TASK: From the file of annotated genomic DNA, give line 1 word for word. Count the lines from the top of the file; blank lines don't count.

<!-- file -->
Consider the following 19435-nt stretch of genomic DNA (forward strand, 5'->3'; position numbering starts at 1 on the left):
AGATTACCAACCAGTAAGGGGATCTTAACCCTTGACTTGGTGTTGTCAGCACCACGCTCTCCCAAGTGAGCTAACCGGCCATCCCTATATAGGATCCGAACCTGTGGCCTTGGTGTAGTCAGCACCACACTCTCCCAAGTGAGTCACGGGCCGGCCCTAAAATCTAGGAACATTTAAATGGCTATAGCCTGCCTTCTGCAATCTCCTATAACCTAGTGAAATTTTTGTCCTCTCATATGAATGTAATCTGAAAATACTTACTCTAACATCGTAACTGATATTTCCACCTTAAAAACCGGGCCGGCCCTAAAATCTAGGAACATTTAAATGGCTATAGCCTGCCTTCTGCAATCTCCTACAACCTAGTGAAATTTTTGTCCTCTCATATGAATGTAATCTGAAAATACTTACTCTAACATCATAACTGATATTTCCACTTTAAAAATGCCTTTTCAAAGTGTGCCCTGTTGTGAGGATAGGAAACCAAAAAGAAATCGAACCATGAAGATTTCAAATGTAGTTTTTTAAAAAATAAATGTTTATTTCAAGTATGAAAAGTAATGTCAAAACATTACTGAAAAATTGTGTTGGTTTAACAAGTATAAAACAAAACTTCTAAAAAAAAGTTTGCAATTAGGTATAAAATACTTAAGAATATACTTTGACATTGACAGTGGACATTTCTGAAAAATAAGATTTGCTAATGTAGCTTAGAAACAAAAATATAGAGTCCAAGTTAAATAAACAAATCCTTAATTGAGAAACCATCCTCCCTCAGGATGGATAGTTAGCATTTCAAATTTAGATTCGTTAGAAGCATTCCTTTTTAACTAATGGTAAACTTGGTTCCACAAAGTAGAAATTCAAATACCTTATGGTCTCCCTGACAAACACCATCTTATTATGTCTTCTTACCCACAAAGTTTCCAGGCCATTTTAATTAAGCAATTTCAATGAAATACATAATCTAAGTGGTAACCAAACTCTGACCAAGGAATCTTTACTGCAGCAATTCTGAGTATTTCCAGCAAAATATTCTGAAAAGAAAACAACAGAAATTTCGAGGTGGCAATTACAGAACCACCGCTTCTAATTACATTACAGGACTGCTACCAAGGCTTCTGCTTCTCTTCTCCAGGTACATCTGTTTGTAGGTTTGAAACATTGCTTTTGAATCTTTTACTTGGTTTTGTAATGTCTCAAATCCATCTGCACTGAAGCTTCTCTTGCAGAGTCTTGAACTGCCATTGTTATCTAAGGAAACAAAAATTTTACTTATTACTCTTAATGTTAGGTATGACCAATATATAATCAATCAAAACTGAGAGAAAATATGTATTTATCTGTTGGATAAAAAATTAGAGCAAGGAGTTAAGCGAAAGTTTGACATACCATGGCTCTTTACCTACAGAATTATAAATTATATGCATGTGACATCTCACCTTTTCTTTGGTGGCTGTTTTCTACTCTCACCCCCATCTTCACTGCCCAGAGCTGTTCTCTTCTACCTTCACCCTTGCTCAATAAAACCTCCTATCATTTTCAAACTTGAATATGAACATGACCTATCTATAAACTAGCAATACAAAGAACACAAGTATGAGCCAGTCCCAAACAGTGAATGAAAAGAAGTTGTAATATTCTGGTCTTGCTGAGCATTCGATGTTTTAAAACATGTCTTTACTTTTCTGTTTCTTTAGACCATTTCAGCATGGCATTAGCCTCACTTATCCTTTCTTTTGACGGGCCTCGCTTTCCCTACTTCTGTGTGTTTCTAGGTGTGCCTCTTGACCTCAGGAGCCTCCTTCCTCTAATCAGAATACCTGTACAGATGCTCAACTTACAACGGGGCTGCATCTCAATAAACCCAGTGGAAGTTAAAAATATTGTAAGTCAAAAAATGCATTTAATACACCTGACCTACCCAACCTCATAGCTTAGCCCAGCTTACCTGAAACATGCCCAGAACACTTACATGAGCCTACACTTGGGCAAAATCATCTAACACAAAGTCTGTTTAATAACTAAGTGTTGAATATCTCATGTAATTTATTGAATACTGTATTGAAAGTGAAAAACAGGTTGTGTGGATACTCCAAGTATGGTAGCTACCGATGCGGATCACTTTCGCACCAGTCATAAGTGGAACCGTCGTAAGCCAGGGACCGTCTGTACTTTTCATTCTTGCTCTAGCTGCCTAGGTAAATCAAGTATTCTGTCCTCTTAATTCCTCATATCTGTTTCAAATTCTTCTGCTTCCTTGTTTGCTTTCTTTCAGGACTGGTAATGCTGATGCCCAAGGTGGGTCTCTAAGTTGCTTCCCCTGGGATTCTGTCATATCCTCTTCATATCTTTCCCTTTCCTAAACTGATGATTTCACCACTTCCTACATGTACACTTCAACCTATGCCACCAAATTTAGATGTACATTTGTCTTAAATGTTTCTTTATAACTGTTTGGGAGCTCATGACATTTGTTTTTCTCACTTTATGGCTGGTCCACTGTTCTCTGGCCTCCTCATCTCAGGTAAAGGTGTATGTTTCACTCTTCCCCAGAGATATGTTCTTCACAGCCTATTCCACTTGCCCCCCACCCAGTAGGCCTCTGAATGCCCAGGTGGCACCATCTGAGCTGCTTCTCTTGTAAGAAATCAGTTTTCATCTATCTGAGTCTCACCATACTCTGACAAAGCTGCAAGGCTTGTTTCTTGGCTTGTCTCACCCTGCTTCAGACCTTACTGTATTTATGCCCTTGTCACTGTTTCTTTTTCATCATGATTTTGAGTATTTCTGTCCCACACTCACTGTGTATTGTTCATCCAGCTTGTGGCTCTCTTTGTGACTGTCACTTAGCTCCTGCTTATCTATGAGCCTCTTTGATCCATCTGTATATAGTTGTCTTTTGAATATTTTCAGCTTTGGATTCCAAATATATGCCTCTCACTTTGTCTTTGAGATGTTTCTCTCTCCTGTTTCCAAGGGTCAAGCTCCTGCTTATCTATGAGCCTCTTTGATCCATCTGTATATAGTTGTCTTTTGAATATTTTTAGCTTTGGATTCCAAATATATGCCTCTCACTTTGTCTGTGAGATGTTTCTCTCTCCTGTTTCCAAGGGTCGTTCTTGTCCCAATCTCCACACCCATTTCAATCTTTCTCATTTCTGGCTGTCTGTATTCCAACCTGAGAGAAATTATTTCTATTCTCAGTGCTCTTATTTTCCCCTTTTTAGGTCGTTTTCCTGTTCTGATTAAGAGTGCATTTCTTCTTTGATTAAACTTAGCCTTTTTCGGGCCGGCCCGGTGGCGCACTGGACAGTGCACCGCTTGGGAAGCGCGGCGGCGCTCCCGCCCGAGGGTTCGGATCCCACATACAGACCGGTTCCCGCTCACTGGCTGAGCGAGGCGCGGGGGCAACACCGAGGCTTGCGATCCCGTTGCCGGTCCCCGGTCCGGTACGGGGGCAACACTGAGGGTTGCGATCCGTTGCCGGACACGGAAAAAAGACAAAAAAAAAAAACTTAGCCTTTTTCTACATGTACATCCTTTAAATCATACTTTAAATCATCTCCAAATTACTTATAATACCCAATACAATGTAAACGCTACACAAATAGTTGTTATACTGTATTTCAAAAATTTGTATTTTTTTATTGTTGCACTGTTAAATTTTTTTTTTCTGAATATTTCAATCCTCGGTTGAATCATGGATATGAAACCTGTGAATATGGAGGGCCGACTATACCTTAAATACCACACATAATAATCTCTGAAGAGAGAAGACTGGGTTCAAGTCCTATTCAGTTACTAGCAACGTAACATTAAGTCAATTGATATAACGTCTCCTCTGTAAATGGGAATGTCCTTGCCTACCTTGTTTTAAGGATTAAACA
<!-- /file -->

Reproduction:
Consider the following 19435-nt stretch of genomic DNA (forward strand, 5'->3'; position numbering starts at 1 on the left):